The other thing to remember about the Microsoft Office desktop applications is that as nice as they are, and as familiar with them as your team may be, they have to be installed locally. This means that that somebody in your organisation will need to take care of this aspect of things - and this person (or persons) have to know what they’re doing. In essence, using the Microsoft desktop apps may bring with it some hidden IT costs (at the very least, there’s a time implication - your team will need to devote some hours to downloading, installing and periodically updating the applications correctly).

There’s also something else you might want to consider about giving your team access to the desktop apps: habit or human nature. Most people like to work with tools they're familiar with, and, given the long history of Microsoft Office products, your team is likely to plump for the locally installed versions of the Office 365 products over the cloud-based, collaborative tools it also provides. This will possibly encourage 'local' or offline working at the expense of the more collaborative cloud approach (and working offline can throw up some security headaches too).

Conversely, if you create a working environment where your organisation only uses browser-based applications (such as those offered by G Suite) that save documents to the cloud, then your data is arguably more secure (so long as you have backup procedures in place) and your team are more likely to make fuller use of collaboration features.

Finally on the subject of apps, don’t forget that there is nothing to stop you from using both G Suite and MS Office apps in conjunction with each other. If you are tempted by the unlimited cloud storage provided by G Suite, but want to save Word documents in it, you could buy the offline versions of the Microsoft applications that you use regularly, and save files created in them to your Google Drive via Google Desktop Sync (more on that anon).

Web applications in Office 365 and G Suite

Office 365 and G Suite both offer a set of web applications which have equivalents in both product suites, namely:

Word > Google Docs
Excel > Google Sheets
Powerpoint > Google Slides
Outlook Online > Gmail
One Note Online > Google Keep
Sharepoint > Google Sites
Skype for Web > Google Hangouts
Microsoft Teams > Google Keep (sort of)

These are broad equivalents, in that their feature set is not exactly going to match the corresponding app. 

One app included in Office 365 for which there isn't really a G Suite equivalent is Yammer. This allows you to set up a sort of social network for your business - similar in some ways to an intranet, but much more dynamic / social in nature.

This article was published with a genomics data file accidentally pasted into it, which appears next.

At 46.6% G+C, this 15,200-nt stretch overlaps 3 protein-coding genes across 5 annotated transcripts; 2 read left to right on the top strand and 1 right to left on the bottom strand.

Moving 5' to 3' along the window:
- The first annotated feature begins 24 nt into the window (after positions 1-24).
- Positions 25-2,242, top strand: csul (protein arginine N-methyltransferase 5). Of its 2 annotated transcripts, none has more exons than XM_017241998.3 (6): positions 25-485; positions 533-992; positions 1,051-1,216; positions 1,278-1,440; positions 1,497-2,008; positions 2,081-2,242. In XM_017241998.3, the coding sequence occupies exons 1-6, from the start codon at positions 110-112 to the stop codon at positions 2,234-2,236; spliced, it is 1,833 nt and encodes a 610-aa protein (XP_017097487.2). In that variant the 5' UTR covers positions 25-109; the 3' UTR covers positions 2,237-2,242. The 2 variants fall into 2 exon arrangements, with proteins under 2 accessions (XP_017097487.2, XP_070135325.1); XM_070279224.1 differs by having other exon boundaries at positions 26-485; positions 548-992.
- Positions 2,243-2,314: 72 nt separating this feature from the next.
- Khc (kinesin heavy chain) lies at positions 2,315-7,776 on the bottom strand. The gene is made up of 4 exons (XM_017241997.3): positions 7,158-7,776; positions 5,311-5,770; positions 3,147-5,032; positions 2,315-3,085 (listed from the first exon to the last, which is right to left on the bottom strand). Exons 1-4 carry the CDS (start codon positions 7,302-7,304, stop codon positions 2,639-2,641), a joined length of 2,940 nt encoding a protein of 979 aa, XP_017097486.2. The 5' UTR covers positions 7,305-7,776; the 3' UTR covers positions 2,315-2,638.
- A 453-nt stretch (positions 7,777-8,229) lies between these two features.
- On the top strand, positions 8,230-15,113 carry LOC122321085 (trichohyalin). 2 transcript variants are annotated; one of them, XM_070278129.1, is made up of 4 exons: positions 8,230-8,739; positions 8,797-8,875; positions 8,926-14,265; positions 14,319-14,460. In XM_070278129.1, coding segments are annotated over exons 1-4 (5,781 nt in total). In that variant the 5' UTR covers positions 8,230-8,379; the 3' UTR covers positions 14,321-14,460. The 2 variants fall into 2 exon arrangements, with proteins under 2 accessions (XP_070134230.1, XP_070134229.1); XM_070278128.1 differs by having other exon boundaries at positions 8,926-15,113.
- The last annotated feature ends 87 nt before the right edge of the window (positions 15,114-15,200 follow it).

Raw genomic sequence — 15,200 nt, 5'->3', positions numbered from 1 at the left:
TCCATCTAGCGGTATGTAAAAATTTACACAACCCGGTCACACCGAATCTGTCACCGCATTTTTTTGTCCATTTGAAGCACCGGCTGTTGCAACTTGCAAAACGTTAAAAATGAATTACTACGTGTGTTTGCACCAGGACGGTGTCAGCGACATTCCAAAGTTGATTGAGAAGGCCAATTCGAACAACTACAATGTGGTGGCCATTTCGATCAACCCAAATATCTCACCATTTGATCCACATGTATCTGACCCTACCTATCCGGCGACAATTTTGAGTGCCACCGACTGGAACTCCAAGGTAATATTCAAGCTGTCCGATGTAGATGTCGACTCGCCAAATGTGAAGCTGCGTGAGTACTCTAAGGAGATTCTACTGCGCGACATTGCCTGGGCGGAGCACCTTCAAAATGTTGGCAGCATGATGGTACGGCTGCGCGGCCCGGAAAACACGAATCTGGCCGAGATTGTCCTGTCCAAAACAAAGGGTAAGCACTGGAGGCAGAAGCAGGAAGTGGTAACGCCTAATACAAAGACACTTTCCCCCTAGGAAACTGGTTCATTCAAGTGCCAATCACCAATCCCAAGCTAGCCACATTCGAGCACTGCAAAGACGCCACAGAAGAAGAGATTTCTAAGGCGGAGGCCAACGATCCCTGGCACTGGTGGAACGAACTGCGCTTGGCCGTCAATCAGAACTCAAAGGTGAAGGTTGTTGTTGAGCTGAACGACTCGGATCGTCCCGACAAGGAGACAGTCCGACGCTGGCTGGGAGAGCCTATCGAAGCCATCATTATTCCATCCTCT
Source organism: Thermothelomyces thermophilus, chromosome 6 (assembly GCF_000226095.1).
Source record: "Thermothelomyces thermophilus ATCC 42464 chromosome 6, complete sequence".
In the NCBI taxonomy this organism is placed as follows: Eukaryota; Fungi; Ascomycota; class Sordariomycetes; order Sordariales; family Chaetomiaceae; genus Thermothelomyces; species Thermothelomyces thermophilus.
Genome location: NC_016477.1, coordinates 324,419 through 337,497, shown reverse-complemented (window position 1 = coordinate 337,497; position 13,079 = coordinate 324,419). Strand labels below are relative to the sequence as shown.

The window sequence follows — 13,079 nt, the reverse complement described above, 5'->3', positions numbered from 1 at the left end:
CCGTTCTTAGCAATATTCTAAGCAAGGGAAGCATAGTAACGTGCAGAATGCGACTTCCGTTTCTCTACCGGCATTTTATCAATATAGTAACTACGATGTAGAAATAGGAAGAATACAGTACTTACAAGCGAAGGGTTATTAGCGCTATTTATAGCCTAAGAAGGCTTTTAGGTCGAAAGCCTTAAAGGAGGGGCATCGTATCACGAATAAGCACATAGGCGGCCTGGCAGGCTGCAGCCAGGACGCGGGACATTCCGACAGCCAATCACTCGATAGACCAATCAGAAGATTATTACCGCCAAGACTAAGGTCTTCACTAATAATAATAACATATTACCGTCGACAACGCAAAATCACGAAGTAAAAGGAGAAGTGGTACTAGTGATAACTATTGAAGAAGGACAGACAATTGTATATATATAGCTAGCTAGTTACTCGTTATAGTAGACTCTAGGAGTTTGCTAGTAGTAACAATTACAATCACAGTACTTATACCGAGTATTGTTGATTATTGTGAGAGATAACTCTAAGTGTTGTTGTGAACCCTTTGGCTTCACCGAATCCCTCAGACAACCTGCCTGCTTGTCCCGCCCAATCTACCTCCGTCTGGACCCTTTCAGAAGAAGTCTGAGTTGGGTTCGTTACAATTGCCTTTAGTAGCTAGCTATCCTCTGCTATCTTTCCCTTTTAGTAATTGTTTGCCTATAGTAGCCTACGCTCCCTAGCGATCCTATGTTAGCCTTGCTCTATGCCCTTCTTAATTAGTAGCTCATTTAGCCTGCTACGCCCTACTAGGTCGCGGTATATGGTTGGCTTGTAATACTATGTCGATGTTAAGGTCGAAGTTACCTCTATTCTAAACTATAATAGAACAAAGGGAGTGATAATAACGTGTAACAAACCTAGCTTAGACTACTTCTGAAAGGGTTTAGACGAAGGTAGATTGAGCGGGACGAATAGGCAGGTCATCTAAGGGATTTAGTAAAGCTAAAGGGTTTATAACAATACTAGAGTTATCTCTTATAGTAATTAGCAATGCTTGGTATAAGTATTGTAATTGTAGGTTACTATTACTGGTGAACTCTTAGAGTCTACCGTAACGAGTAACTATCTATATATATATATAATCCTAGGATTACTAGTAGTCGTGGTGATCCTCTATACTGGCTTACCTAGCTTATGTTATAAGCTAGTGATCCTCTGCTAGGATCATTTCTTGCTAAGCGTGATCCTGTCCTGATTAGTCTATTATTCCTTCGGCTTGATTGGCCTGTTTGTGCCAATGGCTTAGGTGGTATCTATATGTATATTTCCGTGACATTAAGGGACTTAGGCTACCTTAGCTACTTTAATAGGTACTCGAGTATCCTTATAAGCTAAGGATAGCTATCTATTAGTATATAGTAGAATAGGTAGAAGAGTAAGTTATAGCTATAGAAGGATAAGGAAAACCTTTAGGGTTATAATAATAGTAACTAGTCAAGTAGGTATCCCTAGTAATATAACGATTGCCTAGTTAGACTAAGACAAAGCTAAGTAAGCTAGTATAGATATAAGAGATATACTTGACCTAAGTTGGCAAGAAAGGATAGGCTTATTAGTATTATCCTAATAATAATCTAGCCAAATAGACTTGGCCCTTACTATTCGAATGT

A huge advantage of working in the cloud is the collaboration possibilities it opens up. Instead of faffing about with markup and ‘tracking changes’, people who want to work on the same file can simply open up a document in a browser and see, in real time, the edits that everybody looking at the file is making.

Both G Suite and Microsoft Office 365 make this sort of online collaboration straightforward using their online apps. Additionally, you can now use Microsoft’s desktop apps to work on documents in real time with other team members - but some users, including the Wall Street Journal’s Personal Tech columnist Geoffrey A. Fowler, have found that to be a bit of a clunky experience, as the video below demonstrates:

In the interest of balance however, it's worth sharing another video with you too, which takes a look at the collaboration features of the online, browser-based versions of the Office 365 apps:

I would on balance say that collaboration functionality in G Suite is a bit easier to get your head around than Office 365’s, possibly because the product is 1) less feature packed and 2) was conceived with collaboration as a key feature (Office 365, by contrast, has evolved from being a suite of desktop applications into a solution that features collaborative tools).

All in all though, both product suites definitely allow you to collaborate with co-workers effectively.

See below for a video highlighting some collaboration options in Google Docs.

Video calls

Both G Suite and Office 365 provide video conferencing functionality: Hangouts and Skype respectively. In my experience I’ve found Hangouts to work a bit better than Skype - it seems to drop calls less frequently and crash less. It also loads faster. But I have also found that more people are on Skype and are more comfortable with using it. This means, predictably, that I’ve ended up using both tools for making calls.